Description: Description: Description: Description: Description: Description: Description: Description: Description: Description: Description: Description: Description: Description: Description: Description: Description: Description: Description: Description: Description: Description: Description: Description: Description: Description: Description: Description: Description: Description: Description: Description: Description: Description: SN logo

 

The Juggling Caregiver

By Claudia R Warner

 

Goodbye Winter!????

Hello Aphasia Group

 

Winter just won’t leave. March has been a really, really long month. It snowed—for days at a time. Then the wind had its turn. The only positive thing I can say about the situation is that we didn’t spend much money on gas---we didn’t have our usual outings!

 

To top it all off, I had computer problems and then our Internet Provider was down for several days. Yep, the timing was lousy and cabin fever set in. Our dogs soon dispelled that. They sensed that we weren’t thrilled with the weather and confinement; so did their best to entertain us. Chloe and Maggie provided a lot of chuckles during the month. They both are such little “hams” and our laughter encouraged them to perform more antics. We all did survive and are more than ready for spring.

 

April will bring warm rains, tax deadlines, and garden planning. We both are looking forward to being outdoors—even mowing and weeding sound good to me! We have an older golf cart and Wes really enjoys getting around the acreage in it. He can sit comfortably in the shade and supervise my tasks. It also allows him to get near the pond and provides a quick way to visit the neighbors in our development. This has been one of the best “investments” we got for him. We use it on our daily treks to the mailbox—a way of making sure he gets some fresh air.

 

Last fall I told Wes that we wouldn’t be doing much planting of trees and bushes this spring. That’s a good idea, but it didn’t stick! Our property lines were marked last fall and we have more land than I thought. It is just begging to have some trees. So—somehow, 10 trees have been ordered. Several bushes snuck into the shopping cart and there is a list of bedding plants to buy locally. Wes enjoys watching birds and we’ve had good luck with the couple of feeders that we have. So, it is time to plant a few shrubs and flowers in a “bird garden”. Wes just laughs and shakes his head whenever a plant/seed catalog arrives.

 

The ideas sound great. But reality has reared its ugly head and I now realize how much work needs to be done. Numerous holes must be dug for the trees. Several bushes will also need holes, but not as large as the trees. The wildflowers need sowing; plants will need planting, etc. And during all of this, the lawn will have to be mowed and weeds pulled. Oh, and some tilling must be done for the vegetable garden. Whew! There aren’t enough hours— or energy to get this done. But, I juggle and juggle and somehow things fall into place.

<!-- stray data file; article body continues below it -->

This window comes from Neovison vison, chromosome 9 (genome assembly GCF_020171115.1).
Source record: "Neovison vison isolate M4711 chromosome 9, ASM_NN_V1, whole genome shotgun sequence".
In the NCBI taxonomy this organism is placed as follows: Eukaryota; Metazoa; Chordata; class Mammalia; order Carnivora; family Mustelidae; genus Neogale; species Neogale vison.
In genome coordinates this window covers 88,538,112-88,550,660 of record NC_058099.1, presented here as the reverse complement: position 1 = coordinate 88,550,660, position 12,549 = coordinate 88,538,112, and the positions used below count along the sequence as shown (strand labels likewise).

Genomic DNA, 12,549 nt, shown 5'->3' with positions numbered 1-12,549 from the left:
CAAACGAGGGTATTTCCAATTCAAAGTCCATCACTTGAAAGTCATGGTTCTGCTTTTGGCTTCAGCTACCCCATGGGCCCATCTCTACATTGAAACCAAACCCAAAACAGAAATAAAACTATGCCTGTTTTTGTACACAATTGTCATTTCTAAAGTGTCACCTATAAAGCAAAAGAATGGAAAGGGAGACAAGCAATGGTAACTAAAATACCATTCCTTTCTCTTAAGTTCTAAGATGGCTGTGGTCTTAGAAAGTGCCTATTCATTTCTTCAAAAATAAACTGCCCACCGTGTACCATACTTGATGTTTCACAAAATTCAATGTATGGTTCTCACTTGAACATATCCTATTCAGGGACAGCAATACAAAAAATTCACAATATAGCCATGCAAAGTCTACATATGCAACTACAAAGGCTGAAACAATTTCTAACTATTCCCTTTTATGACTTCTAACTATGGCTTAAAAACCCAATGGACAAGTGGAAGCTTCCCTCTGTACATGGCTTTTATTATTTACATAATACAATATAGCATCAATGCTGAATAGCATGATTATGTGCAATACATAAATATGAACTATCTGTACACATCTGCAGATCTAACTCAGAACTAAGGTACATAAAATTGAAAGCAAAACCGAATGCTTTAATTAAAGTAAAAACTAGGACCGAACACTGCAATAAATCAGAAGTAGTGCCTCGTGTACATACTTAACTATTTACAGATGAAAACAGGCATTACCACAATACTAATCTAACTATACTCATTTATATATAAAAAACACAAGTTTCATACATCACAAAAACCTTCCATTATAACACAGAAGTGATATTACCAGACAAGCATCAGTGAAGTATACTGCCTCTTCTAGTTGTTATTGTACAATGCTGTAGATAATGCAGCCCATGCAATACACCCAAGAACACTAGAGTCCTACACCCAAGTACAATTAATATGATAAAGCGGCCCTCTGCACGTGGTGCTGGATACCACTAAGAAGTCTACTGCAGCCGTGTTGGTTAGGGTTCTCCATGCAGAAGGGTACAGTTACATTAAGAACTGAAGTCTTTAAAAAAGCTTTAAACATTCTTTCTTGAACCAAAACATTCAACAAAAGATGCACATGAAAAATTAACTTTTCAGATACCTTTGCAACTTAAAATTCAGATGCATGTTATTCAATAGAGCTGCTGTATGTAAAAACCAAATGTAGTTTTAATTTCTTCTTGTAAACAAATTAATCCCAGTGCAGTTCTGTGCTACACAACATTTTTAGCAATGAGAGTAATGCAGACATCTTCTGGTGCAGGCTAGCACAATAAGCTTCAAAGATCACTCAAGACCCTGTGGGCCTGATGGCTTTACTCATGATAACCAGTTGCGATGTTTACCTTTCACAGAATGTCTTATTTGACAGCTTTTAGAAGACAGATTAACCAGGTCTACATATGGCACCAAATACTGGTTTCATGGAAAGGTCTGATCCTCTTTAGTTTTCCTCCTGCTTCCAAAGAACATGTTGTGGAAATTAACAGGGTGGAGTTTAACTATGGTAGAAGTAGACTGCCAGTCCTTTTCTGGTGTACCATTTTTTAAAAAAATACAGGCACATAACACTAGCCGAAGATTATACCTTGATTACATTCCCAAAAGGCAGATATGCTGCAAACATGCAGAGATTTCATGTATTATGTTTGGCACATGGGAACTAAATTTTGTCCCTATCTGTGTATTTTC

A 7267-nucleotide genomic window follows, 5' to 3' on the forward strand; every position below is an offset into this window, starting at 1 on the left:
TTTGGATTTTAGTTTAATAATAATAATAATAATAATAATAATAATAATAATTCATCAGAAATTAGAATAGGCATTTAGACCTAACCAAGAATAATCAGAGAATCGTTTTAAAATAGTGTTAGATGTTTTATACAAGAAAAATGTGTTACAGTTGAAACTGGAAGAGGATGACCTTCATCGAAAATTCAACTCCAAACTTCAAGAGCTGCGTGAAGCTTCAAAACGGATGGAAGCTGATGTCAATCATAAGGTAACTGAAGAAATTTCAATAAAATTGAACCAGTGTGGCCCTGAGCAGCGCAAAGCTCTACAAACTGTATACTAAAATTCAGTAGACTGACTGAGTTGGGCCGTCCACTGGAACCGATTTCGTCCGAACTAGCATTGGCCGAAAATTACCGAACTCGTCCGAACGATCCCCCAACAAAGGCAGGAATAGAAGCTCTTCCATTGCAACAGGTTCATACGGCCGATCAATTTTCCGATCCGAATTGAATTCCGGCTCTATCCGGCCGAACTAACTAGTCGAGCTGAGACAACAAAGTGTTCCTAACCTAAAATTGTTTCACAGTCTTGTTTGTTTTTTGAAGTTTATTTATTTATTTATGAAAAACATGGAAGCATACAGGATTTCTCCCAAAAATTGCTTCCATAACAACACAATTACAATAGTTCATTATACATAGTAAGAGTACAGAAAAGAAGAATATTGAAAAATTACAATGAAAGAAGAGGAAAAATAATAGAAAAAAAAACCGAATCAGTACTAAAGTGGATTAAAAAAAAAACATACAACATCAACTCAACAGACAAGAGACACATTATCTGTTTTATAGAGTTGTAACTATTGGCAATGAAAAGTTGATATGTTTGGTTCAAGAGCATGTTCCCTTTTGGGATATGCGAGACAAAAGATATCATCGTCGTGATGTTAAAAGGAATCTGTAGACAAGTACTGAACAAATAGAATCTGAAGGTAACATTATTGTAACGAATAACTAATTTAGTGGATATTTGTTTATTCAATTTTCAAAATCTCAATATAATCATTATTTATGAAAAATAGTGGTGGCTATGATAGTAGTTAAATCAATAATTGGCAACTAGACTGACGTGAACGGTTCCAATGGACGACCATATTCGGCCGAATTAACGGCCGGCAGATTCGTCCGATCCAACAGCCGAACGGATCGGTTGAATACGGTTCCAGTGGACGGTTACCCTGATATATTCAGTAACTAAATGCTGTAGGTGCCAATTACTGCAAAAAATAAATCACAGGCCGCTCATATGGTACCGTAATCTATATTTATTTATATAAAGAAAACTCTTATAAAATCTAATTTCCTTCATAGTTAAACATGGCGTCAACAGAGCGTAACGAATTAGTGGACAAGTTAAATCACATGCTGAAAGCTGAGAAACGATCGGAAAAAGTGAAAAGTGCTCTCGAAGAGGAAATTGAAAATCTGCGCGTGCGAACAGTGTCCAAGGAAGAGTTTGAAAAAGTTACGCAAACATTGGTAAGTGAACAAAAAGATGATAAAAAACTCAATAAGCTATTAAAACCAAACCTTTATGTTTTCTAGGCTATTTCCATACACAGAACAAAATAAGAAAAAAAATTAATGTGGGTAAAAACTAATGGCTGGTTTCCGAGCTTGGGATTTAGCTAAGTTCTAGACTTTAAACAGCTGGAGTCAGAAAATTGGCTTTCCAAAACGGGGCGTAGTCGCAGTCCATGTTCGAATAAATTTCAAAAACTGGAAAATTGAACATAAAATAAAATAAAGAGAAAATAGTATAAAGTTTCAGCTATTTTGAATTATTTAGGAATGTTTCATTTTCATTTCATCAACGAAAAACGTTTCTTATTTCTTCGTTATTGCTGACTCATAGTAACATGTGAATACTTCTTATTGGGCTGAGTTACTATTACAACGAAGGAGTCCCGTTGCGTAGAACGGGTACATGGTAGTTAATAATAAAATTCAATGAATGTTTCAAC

Wes’ aphasia group has a new location and name! We’ve moved to a more accessible place and have added some new members to the “Friends of Aphasia, etc.” group. Unfortunately scheduling of the room allows us to meet only once a month. Adults with different types of speech problems have been attending, much to our delight. The format is basically the same as before—but more fun with so many people! This is purely a social group and the interaction is fun to see. The first half hour is spent either “chatting” or playing cards. Then everyone moves to the activity area and more fun begins! Members are given a homework assignment for each meeting. This usually is something that involves various modes of communication. For example, one assignment was to bring something that you are proud of and tell the group about it. Wes chose his avocado plant, showing the group a photo of it. He also took a couple of the seeds to show everyone. Through drawing a bit and miming, he revealed how he started the seed, how long it took to grow, and that the avocado fruit is really good it eat. Unfortunately, this tree most likely won’t produce anything.

 

After the homework activity is done it is time for a game. Often the group is divided into 2 teams and the competition is on! Much conferring is done amongst the team members until they reach a consensus for the answer. One of their favorite games is trivia. Questions are shown on a large screen and an erasable board is used for keeping score.

 

And, of course, there are homemade cookies! They are a hit with everyone.

Three professional Speech Pathologists usually plan the program and interact with the attendees. As for the caregivers—well, we visit with each other and enjoy having some “down time” from our duties.

 

I wish everyone could have a group such as ours! It does help improve thinking and speech skills in a fun setting. When given a written survey about the program, everyone indicated that what they liked best was knowing others who had speech problems.

 

Kudos to the Speech Pathologists who make this group possible!

 

A dog is not considered a good dog because he is a good barker. A man is not considered a good man because he is a good talker. ~Author Unknown

 

 

 

Copyright @April 2013

The Stroke Network, Inc.

P.O. Box 492 Abingdon, Maryland 21009

All rights reserved.